There are no membership fees for WoSEC. A list of chapters can be found at the end of this Code Like a Girl blog postalong with links to the respective Meetup groups.
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The Diana Initiative is a women in cybersecurity conference held in Las Vegas. It was developed by a group of women who felt there was a need for an infosec conference dedicated to females. The conference is for women and non-binary individuals working in or entering the information security industry or related disciplines.
The two-day conference takes place in August and you can buy tickets through The Diana Initiative website. You can bag yourself a free ticket by volunteering to help with the setup and running of the conference. The OWASP WIA is for all women in application security, including instructors, students, and professionals in the information security industry or in application development.
It also seeks to provide training and mentorship opportunities to women in the industry, as well as offer financial support through sponsorship, grants, and scholarships. The SANS Institute is a world-renowned provider of information security research, training, and certification. There are fairly strict requirements for the program, including that applicants are in their senior year in college, preferably enrolled in a field related to computers, IT, or other technical STEM subjects.
One of the best things about Immersion Academies is that they are scholarship-based with no payment required. The program is full, but you can look out for details for when to apply for the program. Get to know as many people in the field as possible.
I highly recommend building a strong support system among other women in the InfoSec field. Seek professional advice. Ask about where you should be focusing your time; what areas of study are most relevant; and what you need to do to get a job.
Code Like A Girl is an online publication through Medium and community group via Facebook for women in technology. It publishes and shares stories that shine a positive light on women in tech.
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The content produced by Code Like A Girl is mainly centered around women in technology but much of it provides a worthy read for anyone interested in the field. Topics include female role models in technology, coding how-tos and troubleshooting, and advice on teaching kids to code.
Lots of the material can be especially beneficial for employers looking to bridge the gender gap. The mission of the team behind Code Like a Girl is to change perceptions of women and tech and to help encourage women of every age to consider a career in technology. You can also follow the publication on MediumTwitteror Facebook. DefCamp is an annual hacking and information security conference that brings together leading cybersecurity experts to share their knowledge and research.
Ladies in Cybersecurity by DefCamp is a similar infosec conference with an all-female lineup. While the event only features female speakers, anyone can attend. As with other DefCamp conferences, it is held in Bucharest, Romania, but is open to attendees from across the globe. The conference organizers want to shine a spotlight on women in the cybersecurity field and show that they can provide insight and guidance that can be beneficial to everyone, not just other women. Speakers talk about cybersecurity threats and their own stories in the infosec industry, plus hands-on workshops and one-to-one sessions.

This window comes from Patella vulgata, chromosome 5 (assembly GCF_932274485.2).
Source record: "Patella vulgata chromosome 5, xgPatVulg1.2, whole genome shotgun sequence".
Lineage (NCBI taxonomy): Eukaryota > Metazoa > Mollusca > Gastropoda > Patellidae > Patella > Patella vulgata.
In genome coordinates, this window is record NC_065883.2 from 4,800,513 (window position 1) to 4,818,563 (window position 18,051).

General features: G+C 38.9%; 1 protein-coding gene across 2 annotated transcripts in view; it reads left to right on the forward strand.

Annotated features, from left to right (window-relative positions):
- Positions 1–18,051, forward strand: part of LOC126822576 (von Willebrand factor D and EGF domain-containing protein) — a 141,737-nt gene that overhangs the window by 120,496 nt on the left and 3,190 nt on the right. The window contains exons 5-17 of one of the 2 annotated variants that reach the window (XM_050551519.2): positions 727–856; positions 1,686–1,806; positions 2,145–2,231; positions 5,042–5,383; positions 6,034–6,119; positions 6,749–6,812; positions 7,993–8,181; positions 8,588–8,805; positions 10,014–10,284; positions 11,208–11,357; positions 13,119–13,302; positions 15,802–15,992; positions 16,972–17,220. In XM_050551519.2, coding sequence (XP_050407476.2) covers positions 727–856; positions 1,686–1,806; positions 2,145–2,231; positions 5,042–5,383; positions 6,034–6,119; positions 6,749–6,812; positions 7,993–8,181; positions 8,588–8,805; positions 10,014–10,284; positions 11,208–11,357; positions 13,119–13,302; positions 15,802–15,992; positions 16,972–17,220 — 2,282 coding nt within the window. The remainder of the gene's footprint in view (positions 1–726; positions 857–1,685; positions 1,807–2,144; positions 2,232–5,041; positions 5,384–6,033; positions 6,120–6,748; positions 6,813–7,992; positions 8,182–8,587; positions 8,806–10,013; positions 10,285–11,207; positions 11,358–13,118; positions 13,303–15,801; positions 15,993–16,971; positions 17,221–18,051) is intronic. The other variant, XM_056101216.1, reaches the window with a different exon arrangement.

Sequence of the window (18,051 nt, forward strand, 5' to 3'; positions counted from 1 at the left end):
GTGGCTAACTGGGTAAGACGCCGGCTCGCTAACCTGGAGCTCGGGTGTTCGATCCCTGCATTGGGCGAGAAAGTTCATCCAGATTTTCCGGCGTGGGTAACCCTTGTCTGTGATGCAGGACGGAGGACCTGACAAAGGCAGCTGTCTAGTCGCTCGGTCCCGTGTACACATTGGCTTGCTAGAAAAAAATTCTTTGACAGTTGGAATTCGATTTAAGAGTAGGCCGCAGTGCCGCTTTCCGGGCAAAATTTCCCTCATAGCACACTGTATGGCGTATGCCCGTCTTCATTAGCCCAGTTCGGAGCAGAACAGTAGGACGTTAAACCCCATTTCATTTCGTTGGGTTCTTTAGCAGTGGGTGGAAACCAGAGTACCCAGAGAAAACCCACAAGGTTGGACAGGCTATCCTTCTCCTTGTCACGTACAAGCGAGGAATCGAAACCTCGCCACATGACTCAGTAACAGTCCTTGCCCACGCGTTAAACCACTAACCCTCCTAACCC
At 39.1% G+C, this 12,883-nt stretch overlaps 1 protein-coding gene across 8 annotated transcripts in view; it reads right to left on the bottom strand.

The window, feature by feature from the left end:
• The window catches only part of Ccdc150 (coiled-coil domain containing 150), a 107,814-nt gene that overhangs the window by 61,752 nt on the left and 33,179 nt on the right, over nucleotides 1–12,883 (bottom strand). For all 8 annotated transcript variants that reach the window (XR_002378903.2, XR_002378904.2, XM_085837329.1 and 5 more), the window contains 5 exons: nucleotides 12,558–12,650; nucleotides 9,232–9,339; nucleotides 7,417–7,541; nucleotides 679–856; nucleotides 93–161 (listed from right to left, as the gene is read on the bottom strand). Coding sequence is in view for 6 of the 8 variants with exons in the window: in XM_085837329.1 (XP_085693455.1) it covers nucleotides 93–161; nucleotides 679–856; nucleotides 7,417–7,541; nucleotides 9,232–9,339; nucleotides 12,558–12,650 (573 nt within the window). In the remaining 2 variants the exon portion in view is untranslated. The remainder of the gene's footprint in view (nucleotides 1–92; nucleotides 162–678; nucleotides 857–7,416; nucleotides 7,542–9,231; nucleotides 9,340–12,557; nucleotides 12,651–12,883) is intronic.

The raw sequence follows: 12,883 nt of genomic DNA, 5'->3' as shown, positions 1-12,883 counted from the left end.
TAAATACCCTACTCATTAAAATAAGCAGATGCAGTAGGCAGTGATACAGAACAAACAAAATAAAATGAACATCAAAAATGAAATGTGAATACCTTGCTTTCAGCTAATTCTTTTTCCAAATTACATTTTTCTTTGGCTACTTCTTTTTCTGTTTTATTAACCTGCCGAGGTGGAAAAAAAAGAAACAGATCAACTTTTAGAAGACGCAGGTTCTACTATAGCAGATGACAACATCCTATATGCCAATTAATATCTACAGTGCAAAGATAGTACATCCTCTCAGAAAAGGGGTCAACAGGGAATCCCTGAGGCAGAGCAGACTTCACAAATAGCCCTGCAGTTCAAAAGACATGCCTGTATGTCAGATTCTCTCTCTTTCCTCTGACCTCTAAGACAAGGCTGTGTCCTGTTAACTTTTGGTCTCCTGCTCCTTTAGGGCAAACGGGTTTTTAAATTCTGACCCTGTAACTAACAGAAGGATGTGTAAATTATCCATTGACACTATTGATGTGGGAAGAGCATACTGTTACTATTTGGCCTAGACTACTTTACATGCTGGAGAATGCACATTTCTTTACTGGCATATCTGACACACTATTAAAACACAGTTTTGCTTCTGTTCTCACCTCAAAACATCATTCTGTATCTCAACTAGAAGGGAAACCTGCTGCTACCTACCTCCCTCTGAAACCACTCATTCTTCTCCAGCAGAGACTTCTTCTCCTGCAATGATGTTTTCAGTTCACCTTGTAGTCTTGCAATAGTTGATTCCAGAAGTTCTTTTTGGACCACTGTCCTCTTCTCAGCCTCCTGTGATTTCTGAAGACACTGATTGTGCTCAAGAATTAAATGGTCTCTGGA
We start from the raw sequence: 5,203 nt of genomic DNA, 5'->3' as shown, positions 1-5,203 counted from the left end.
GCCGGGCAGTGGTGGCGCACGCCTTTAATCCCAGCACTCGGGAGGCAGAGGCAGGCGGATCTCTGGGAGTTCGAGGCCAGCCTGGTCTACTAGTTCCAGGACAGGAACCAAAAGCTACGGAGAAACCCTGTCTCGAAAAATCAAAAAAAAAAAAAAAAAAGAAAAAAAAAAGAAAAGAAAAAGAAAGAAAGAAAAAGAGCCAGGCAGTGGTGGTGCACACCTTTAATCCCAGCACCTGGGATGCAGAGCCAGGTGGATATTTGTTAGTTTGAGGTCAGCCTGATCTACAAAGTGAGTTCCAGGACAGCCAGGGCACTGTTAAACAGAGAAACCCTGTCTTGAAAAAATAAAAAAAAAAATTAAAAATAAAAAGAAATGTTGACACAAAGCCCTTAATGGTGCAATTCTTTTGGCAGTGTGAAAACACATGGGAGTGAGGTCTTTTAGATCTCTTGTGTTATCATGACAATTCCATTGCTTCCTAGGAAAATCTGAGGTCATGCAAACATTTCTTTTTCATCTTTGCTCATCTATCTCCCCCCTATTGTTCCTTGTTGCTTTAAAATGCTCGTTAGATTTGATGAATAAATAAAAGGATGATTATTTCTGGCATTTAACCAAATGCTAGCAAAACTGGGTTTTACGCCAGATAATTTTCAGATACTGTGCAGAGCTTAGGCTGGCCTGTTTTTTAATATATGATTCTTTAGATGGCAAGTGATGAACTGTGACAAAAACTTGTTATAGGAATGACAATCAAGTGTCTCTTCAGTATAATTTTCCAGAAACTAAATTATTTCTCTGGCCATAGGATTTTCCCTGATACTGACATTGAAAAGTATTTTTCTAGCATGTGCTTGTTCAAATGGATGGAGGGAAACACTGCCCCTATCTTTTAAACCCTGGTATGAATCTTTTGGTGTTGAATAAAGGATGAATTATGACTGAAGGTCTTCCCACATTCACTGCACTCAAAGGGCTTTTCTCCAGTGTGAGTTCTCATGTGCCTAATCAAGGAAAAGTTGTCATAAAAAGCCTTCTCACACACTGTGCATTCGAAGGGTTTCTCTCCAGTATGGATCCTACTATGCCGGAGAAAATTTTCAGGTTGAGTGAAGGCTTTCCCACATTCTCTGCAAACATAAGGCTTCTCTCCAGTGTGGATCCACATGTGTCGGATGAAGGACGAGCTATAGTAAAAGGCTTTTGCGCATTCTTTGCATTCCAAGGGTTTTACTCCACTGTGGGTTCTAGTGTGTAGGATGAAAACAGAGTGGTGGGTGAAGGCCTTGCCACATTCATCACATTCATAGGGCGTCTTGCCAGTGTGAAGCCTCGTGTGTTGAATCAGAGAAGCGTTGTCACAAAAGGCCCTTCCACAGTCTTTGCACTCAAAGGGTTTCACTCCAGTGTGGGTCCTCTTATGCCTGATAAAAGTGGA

The event was held in March but you can check the Ladies in Cybersecurity website for details on the next event. Infosec is a very attractive field and we recommend all women who would like to take a taste of it to start slow, read a lot, explore the different parts of cybersecurity, look for role models and learn step-by-step. It might seem a bit overwhelming but, as you learn, it will get very rewarding. The AWSN runs events and initiatives geared towards helping women entering or working in the cybersecurity industry.
This initiative targets female-identifying persons in Australia who are interested in a career in cybersecurity or already work in the field and would like support from a community of like-minded women.
The main goal of this network is to grow the of women involved in the security community by providing support and inspiration. It runs local events and outreach programsand provides mentoring, collaboration, and coaching. It also promotes volunteer and guest-speaking opportunities. Be yourself!
As one of the Australian Women in Security Network AWSN leadership team, I have been approached by a of senior managers and business owners working in cyber or information security and seeking more women, diversity more generally, for their teams. They frequently complain about the lack of women applicants for the positions they advertise. They are seeking diversity and mindful of the gender imbalance on their teams, and importantly, want to reach out to improve that imbalance going forward.
Women Tech Network promotes gender diversity in tech industries, connecting talented professionals with leading companies and startups. It hosts events in various parts of Europe and North America, where women can network with like-minded individuals and meet hiring managers. Although there is more of a focus on general tech and less on cybersecurity, this organization is nonetheless helpful for any women in the technology space.
With many in-person events postponed, there will be a virtual conference held in June, Any women who already work in tech or are interested in tech careers are welcome to attend events. They are especially helpful for anyone who is currently seeking a job in tech.
As mentioned, many events are postponed due to the current pandemic. However, there is a virtual global conference slated for June 10—